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Worrying signs in Kigali

Jean-Leonard Rugambage, the editor of the Umuvugizi newspaper in Kigali, was gunned down in front of his home on Thursday. A man came up to his car as he was driving into his gate and shot him in the head and chest, killing him immediately. Umuvugizi has been banned in Rwanda for several months, but Rugambage had published an article online that morning, saying that the Rwandan government had ordered the assassination of General Kayumba Nyamwasa in South Africa.

As several newspapers have reminded us, violent crime is very rare in Kigali.

This is not the first attack on Umuvugizi. In 2007, another editor, Jean-Bosco Gasasira, was attacked and almost killed by a band of assailants after speaking out against harassment of the press. Gasasira is now in Uganda; he insists that the government killed his colleague.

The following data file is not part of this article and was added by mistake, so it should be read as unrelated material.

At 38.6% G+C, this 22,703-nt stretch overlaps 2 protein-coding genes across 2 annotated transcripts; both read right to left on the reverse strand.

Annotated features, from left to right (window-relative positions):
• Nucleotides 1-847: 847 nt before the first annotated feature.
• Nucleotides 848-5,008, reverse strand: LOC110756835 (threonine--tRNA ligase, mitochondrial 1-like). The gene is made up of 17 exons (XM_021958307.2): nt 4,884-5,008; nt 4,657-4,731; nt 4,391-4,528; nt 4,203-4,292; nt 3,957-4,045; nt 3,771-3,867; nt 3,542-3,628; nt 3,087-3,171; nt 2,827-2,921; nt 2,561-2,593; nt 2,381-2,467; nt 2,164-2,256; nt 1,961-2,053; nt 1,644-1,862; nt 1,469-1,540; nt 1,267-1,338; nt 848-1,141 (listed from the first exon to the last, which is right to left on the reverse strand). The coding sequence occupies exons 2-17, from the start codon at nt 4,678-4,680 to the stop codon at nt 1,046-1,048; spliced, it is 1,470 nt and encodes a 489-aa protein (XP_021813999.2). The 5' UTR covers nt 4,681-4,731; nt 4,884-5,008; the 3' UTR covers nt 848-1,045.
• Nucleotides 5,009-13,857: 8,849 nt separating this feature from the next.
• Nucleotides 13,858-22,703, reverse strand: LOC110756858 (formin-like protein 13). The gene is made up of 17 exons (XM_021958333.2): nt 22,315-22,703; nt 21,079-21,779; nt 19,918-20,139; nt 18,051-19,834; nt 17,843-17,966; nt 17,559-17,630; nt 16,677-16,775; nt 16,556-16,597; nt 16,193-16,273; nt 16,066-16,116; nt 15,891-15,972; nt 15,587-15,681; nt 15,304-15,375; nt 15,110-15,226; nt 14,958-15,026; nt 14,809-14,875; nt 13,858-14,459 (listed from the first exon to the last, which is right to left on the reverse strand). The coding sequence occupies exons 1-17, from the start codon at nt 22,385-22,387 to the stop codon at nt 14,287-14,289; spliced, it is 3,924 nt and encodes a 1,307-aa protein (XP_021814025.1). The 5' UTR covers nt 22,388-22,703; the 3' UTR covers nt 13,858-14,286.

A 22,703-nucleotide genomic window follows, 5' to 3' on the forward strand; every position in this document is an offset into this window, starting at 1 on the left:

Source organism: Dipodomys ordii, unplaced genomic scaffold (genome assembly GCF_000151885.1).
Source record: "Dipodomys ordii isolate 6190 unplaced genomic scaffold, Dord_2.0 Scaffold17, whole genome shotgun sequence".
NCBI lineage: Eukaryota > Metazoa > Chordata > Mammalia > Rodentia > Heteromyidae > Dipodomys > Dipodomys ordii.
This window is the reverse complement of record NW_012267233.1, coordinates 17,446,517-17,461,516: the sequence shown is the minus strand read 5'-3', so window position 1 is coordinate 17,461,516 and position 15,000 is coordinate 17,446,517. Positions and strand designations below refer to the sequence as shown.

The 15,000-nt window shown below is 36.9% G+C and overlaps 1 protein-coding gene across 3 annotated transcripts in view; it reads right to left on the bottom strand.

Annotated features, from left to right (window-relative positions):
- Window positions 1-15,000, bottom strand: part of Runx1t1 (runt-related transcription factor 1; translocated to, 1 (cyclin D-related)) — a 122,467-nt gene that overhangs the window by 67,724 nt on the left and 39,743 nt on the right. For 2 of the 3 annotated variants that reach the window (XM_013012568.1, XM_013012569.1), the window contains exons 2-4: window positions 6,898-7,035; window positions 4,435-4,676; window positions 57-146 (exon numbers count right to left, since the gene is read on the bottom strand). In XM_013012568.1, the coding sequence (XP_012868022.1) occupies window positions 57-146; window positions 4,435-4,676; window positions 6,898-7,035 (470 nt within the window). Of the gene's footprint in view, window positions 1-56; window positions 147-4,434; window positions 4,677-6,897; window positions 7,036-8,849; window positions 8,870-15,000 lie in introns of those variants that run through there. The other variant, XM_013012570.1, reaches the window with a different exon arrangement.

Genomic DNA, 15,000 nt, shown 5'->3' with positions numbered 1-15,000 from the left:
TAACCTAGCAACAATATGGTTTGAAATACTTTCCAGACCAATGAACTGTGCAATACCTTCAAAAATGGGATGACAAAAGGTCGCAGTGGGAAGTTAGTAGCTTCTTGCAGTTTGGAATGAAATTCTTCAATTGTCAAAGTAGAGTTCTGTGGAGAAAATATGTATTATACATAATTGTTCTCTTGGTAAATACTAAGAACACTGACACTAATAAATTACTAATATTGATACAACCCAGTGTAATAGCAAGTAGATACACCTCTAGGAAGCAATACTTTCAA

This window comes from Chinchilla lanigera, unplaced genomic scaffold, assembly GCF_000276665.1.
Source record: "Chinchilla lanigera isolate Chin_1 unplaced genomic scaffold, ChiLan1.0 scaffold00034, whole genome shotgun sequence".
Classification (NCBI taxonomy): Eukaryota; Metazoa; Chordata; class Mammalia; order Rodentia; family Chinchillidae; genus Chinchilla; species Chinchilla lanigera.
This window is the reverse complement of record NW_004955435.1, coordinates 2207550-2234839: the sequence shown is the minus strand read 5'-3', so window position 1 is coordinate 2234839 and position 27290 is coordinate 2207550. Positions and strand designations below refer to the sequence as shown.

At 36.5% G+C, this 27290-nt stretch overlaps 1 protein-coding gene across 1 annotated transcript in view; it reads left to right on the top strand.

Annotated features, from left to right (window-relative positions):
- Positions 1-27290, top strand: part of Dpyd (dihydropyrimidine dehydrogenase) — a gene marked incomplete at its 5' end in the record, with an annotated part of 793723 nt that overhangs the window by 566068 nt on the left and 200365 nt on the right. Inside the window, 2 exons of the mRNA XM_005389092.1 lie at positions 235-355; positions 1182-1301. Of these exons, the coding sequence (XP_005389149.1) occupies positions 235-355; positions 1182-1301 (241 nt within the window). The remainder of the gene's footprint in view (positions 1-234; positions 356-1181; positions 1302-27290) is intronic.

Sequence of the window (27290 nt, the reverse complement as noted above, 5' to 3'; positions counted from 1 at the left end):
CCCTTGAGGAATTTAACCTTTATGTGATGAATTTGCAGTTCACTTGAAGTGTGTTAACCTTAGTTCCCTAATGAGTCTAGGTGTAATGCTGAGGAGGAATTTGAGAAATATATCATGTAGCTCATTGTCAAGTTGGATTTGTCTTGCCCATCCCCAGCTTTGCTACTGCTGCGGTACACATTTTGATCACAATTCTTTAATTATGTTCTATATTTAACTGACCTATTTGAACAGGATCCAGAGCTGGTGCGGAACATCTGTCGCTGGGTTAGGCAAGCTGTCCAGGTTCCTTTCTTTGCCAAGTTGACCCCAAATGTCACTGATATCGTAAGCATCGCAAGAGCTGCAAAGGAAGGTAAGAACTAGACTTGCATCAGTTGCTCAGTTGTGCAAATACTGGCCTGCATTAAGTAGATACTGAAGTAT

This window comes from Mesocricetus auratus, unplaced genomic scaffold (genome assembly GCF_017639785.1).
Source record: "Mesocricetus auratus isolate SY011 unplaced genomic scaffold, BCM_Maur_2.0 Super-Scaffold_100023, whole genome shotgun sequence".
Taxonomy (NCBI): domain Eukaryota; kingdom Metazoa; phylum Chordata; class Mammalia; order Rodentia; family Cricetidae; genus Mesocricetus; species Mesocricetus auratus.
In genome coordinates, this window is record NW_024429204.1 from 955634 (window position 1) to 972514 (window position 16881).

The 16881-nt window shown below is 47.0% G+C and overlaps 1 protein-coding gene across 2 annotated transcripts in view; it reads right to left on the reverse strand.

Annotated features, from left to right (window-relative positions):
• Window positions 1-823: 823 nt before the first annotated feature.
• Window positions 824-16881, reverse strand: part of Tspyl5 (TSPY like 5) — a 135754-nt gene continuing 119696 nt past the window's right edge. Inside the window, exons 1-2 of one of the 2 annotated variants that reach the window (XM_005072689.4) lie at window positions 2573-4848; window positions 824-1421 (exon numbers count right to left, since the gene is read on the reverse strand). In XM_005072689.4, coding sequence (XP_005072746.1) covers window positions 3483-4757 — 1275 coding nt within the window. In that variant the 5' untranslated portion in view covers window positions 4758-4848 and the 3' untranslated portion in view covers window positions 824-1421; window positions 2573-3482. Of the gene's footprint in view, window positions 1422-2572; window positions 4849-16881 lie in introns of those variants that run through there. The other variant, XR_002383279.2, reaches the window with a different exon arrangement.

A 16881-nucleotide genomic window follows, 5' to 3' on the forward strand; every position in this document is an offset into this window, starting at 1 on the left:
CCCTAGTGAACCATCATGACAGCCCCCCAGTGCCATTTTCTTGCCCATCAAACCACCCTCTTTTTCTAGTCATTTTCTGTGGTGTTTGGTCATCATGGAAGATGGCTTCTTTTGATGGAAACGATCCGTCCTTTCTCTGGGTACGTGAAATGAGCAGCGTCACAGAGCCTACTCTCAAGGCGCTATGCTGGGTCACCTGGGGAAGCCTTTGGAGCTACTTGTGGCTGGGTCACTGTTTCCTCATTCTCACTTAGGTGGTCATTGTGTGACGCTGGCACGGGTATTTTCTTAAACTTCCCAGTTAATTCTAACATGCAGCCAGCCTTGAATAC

The same day, the Rwandan government rounded up numerous opposition figures, including Bernard Ntaganda, the leader of the PS-Imberakuri, along with several other of his party’s officials. There have been charges against Ntaganda related to an arson attack against the leader of a dissident faction of his party, Christine Mukabunani, although it isn’t clear if this was the reason he was detained.

A number of officials from the FDU-Inkingi, Victoire Ingabire’s party, were also detained on the same day after they had protested against the case charging their president with genocide denialism.

Most have been released again, although Ntaganda and several FDU officials remain in detention.

Meanwhile, sources in Burundi also indicate that several Rwandans in that country have been arrested by the intelligence services and extradited to Rwanda without following legal due process. This includes a certain Innocent Karuta. The sources suggest that they are accused of involvement in the grenade attacks in Kigali.

These are all very worrying signs just over a month away from the elections.

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